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BITX40 Goes Digital

Many thanks to SWLing Post contributor, Pete (WB9FLW), who notes that Ashhar Farhan (VU2ESE) has upgraded the BITX40 Transceiver with a Arduino Nano/Si5351 VFO:

http://www.hfsigs.com/

The BITX40 is an affordable, fully assembled QRP transceiver  we’ve mentioned on the SWLing Post before–click here to read more.

Thanks for the tip, Pete!

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“A DXer’s Christmas”

My buddy, Skip Arey (N2EI), shared the following poem on his Facebook page and has kindly allowed me to post it here!

Skip writes:

“I originally published this in the NASWA “FRENDX” club journal in 1987 and later in the December 1992 issue of Monitoring Times magazine. Many thanks to Steven K. Roberts for recovering the text for me as it never stuck to my hard drive. Enjoy.”

A DXer’s Christmas

(With apologies to Clement Clarke Moore)

‘Twas the night before Christmas,
and all through the house
The “Harmonics” were sleeping,
and so was the spouse;
The antennas were hung
from the chimney with care
in hopes that some signals
would come through the air;
The receivers were nestled
all neat in a row, With filters and tuners
all ready to go;
With a strong cup of coffee,
sitting at my right hand,
I had just settled in to some radio band,
When out of my headphones
there arose such a clatter,
I sprang from my desk
to see what was the matter.
Away to the window
I flew like a flash,
To determine the cause of this odd static crash.
The Moon on the breast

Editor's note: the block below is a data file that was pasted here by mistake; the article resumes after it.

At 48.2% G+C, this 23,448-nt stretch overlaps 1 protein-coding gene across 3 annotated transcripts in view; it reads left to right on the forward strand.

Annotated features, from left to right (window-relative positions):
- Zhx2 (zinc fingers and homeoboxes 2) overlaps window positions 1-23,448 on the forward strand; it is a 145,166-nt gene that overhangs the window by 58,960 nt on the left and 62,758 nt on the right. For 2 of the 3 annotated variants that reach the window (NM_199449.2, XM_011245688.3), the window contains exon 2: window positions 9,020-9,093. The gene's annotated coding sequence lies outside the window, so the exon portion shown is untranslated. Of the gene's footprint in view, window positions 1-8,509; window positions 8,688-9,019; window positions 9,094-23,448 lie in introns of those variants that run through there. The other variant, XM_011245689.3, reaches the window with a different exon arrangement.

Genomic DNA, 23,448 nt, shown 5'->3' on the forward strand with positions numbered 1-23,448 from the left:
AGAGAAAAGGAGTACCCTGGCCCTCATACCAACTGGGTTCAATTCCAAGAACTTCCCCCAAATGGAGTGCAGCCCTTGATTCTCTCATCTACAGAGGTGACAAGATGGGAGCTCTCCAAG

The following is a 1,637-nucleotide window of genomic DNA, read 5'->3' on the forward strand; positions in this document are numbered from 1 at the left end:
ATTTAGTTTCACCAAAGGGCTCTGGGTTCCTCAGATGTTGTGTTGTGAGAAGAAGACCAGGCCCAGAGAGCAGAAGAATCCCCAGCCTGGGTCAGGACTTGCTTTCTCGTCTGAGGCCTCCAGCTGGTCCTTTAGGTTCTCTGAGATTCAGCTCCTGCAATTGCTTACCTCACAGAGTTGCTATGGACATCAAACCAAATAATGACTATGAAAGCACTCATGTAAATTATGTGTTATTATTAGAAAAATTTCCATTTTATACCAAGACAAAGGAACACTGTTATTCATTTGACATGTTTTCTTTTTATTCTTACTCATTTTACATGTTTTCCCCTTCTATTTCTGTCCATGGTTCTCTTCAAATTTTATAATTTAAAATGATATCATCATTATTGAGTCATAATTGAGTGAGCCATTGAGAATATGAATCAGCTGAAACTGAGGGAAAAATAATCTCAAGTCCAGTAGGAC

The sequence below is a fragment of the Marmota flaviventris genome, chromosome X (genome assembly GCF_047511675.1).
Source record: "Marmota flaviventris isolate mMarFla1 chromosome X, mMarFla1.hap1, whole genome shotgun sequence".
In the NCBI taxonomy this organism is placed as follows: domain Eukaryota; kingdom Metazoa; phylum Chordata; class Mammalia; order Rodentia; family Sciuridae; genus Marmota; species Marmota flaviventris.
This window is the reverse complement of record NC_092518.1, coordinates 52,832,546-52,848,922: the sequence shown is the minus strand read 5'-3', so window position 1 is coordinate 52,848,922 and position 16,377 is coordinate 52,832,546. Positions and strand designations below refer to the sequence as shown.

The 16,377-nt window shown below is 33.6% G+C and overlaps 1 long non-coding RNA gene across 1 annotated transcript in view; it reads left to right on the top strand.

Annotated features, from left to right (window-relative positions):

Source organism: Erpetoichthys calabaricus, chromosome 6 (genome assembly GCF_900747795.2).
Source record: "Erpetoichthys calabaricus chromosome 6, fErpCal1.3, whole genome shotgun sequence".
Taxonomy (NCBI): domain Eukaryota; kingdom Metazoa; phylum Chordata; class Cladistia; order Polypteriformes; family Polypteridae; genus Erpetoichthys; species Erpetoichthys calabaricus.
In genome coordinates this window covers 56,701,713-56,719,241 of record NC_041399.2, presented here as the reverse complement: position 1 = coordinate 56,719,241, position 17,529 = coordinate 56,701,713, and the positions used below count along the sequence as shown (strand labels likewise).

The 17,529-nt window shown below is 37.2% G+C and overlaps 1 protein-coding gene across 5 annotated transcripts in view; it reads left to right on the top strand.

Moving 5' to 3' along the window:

of the new -fallen snow,
Gave my antenna wires an unusual glow;
When what to my wondering
eyes should appear,
But a weird little sleigh
and eight tiny reindeer.
With a strange little driver,
who looked like a “Hippie,”
I though for a moment
my brain had gone dippy.
More rapid than eagles
his coursers they came,
And he wheezed, and he cursed, as he called them by name: “Now Ten-Tec! Now Icom!
Now Yaesu and Philips!
On Grundig! On Sony!
On Kenwood and Collins!
Watch out for the porch!
Watch out for the wall!
Stay out of the way,
and don’t let me fall!”
As dry leaves that before
the wild hurricane ride,
When they met with an obstacle,
they kicked it aside.
So up to the house -top
the coursers they flew,
And got tangled in wire;
the old Hippie did too.
And then, in a twinkling
I heard through the ceiling, a great deal of cursing,
and swearing, and squealing.
As I shook my head,
and hollered out “Stop!”
Down the chimney the bearded one
fell with a plop.
He was dressed all in denim,
from his headphones to tail,
His clothes smelled like sweatsocks,
and his breath like cheap ale;
The stump of a stogie
he held tight in his teeth.
And the rancid smoke circled
his head like a wreath;
He had a fat face
and a great big beer -belly,
That shook when he burped,
like a bowlful of jelly.
He spoke not a word
but went straight to his work,
Opened up my receiver,
and tuned with a jerk.
Then sticking a finger
inside of his nose,
And giving a burp,
up the chimney he rose. The receiver it squealed,
and gave out a whistle,
And the stations I heard that night,
would fill an epistle.
And I heard him exclaim, ere he drove out of sight,
“Happy DX, Old Man,
next time, leave on a light!”